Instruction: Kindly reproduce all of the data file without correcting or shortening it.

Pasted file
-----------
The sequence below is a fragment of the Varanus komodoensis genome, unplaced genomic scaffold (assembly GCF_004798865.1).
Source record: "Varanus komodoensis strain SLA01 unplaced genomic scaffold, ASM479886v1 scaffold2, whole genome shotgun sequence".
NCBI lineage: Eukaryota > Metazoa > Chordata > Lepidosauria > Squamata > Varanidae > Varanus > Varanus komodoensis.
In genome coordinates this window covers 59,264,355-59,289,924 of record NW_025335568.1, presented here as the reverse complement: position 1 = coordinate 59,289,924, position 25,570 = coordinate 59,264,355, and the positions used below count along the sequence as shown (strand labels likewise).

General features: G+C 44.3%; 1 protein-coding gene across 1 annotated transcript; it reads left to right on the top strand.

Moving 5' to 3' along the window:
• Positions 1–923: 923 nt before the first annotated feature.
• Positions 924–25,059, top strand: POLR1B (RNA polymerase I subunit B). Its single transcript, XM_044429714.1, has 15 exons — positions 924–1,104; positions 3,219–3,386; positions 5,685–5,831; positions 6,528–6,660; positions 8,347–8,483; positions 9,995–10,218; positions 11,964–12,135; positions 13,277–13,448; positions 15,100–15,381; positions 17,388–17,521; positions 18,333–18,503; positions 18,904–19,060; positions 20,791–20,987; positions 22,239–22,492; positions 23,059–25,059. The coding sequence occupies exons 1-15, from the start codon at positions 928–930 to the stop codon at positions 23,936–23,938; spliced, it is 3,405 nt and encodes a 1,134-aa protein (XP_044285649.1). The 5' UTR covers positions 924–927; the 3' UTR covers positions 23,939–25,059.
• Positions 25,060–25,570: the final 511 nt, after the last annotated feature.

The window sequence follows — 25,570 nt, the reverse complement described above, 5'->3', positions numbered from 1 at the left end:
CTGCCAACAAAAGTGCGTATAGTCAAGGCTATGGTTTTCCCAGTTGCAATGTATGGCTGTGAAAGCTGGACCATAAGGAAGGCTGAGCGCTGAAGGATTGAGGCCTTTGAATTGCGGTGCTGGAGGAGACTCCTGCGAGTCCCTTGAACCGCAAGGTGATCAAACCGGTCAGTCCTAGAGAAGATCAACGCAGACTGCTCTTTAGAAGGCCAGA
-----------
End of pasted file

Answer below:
The sequence below is a fragment of the Varanus komodoensis genome, unplaced genomic scaffold (assembly GCF_004798865.1).
Source record: "Varanus komodoensis strain SLA01 unplaced genomic scaffold, ASM479886v1 scaffold2, whole genome shotgun sequence".
NCBI lineage: Eukaryota > Metazoa > Chordata > Lepidosauria > Squamata > Varanidae > Varanus > Varanus komodoensis.
In genome coordinates this window covers 59,264,355-59,289,924 of record NW_025335568.1, presented here as the reverse complement: position 1 = coordinate 59,289,924, position 25,570 = coordinate 59,264,355, and the positions used below count along the sequence as shown (strand labels likewise).

General features: G+C 44.3%; 1 protein-coding gene across 1 annotated transcript; it reads left to right on the top strand.

Moving 5' to 3' along the window:
• Positions 1–923: 923 nt before the first annotated feature.
• Positions 924–25,059, top strand: POLR1B (RNA polymerase I subunit B). Its single transcript, XM_044429714.1, has 15 exons — positions 924–1,104; positions 3,219–3,386; positions 5,685–5,831; positions 6,528–6,660; positions 8,347–8,483; positions 9,995–10,218; positions 11,964–12,135; positions 13,277–13,448; positions 15,100–15,381; positions 17,388–17,521; positions 18,333–18,503; positions 18,904–19,060; positions 20,791–20,987; positions 22,239–22,492; positions 23,059–25,059. The coding sequence occupies exons 1-15, from the start codon at positions 928–930 to the stop codon at positions 23,936–23,938; spliced, it is 3,405 nt and encodes a 1,134-aa protein (XP_044285649.1). The 5' UTR covers positions 924–927; the 3' UTR covers positions 23,939–25,059.
• Positions 25,060–25,570: the final 511 nt, after the last annotated feature.

The window sequence follows — 25,570 nt, the reverse complement described above, 5'->3', positions numbered from 1 at the left end:
CTGCCAACAAAAGTGCGTATAGTCAAGGCTATGGTTTTCCCAGTTGCAATGTATGGCTGTGAAAGCTGGACCATAAGGAAGGCTGAGCGCTGAAGGATTGAGGCCTTTGAATTGCGGTGCTGGAGGAGACTCCTGCGAGTCCCTTGAACCGCAAGGTGATCAAACCGGTCAGTCCTAGAGAAGATCAACGCAGACTGCTCTTTAGAAGGCCAGA